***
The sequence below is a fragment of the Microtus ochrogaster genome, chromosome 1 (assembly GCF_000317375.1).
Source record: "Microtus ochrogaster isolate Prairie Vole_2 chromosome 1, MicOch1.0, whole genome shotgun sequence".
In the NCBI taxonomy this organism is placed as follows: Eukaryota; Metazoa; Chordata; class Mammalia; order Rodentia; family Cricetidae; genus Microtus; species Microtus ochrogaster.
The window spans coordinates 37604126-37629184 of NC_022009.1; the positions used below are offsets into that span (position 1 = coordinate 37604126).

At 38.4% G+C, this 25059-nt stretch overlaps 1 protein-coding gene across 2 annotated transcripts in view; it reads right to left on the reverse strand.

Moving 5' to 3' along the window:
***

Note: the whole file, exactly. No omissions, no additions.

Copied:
The sequence below is a fragment of the Microtus ochrogaster genome, chromosome 1 (assembly GCF_000317375.1).
Source record: "Microtus ochrogaster isolate Prairie Vole_2 chromosome 1, MicOch1.0, whole genome shotgun sequence".
In the NCBI taxonomy this organism is placed as follows: Eukaryota; Metazoa; Chordata; class Mammalia; order Rodentia; family Cricetidae; genus Microtus; species Microtus ochrogaster.
The window spans coordinates 37604126-37629184 of NC_022009.1; the positions used below are offsets into that span (position 1 = coordinate 37604126).

At 38.4% G+C, this 25059-nt stretch overlaps 1 protein-coding gene across 2 annotated transcripts in view; it reads right to left on the reverse strand.

Moving 5' to 3' along the window: